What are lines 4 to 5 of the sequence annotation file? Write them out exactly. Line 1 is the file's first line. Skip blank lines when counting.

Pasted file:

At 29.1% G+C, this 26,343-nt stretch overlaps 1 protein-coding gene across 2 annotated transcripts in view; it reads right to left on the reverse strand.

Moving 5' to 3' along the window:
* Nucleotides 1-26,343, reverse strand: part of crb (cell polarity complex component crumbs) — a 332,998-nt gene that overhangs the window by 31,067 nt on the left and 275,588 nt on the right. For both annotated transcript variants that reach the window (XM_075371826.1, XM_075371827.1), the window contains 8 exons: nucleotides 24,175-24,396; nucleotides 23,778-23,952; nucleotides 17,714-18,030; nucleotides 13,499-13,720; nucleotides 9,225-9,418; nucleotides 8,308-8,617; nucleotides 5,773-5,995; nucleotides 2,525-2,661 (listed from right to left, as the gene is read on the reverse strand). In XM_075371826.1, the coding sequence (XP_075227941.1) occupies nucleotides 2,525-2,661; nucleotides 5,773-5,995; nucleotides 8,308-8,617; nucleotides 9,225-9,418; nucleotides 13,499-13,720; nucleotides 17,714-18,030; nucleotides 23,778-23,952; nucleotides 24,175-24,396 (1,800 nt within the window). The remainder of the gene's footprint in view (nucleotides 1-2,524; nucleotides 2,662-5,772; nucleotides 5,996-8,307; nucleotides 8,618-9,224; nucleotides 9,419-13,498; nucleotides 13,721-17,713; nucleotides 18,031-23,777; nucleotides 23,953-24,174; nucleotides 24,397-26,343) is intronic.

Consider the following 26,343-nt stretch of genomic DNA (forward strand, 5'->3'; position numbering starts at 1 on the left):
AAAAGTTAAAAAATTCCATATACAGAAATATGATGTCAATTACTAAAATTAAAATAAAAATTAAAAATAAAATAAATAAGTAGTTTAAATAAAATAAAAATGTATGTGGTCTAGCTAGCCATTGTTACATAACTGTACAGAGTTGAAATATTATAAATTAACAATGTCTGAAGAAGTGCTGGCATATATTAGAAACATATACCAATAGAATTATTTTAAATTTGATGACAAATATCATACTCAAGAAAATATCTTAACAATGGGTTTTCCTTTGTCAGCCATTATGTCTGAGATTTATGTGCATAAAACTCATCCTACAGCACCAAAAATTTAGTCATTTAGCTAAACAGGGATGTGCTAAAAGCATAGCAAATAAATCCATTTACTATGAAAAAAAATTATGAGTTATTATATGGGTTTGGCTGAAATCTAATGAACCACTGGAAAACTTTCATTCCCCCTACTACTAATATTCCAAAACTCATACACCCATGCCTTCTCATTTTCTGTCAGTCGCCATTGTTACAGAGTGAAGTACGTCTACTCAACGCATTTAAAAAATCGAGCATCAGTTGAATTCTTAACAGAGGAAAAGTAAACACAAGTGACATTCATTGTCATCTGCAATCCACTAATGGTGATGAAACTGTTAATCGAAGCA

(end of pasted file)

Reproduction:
Consider the following 26,343-nt stretch of genomic DNA (forward strand, 5'->3'; position numbering starts at 1 on the left):
AAAAGTTAAAAAATTCCATATACAGAAATATGATGTCAATTACTAAAATTAAAATAAAAATTAAAAATAAAATAAATAAGTAGTTTAAATAAAATAAAAATGTATGTGGTCTAGCTAGCCATTGTTACATAACTGTACAGAGTTGAAATATTATAAATTAACAATGTCTGAAGAAGTGCTGGCATATATTAGAAACATATACCAATAGAATTATTTTAAATTTGATGACAAATATCATACTCAAGAAAATATCTTAACAATGGGTTTTCCTTTGTCAGCCATTATGTCTGAGATTTATGTGCATAAAACTCATCCTACAGCACCAAAAATTTAGTCATTTAGCTAAACAGGGATGTGCTAAAAGCATAGCAAATAAATCCATTTACTATGAAAAAAAATTATGAGTTATTATATGGGTTTGGCTGAAATCTAATGAACCACTGGAAAACTTTCATTCCCCCTACTACTAATATTCCAAAACTCATACACCCATGCCTTCTCATTTTCTGTCAGTCGCCATTGTTACAGAGTGAAGTACGTCTACTCAACGCATTTAAAAAATCGAGCATCAGTTGAATTCTTAACAGAGGAAAAGTAAACACAAGTGACATTCATTGTCATCTGCAATCCACTAATGGTGATGAAACTGTTAATCGAAGCA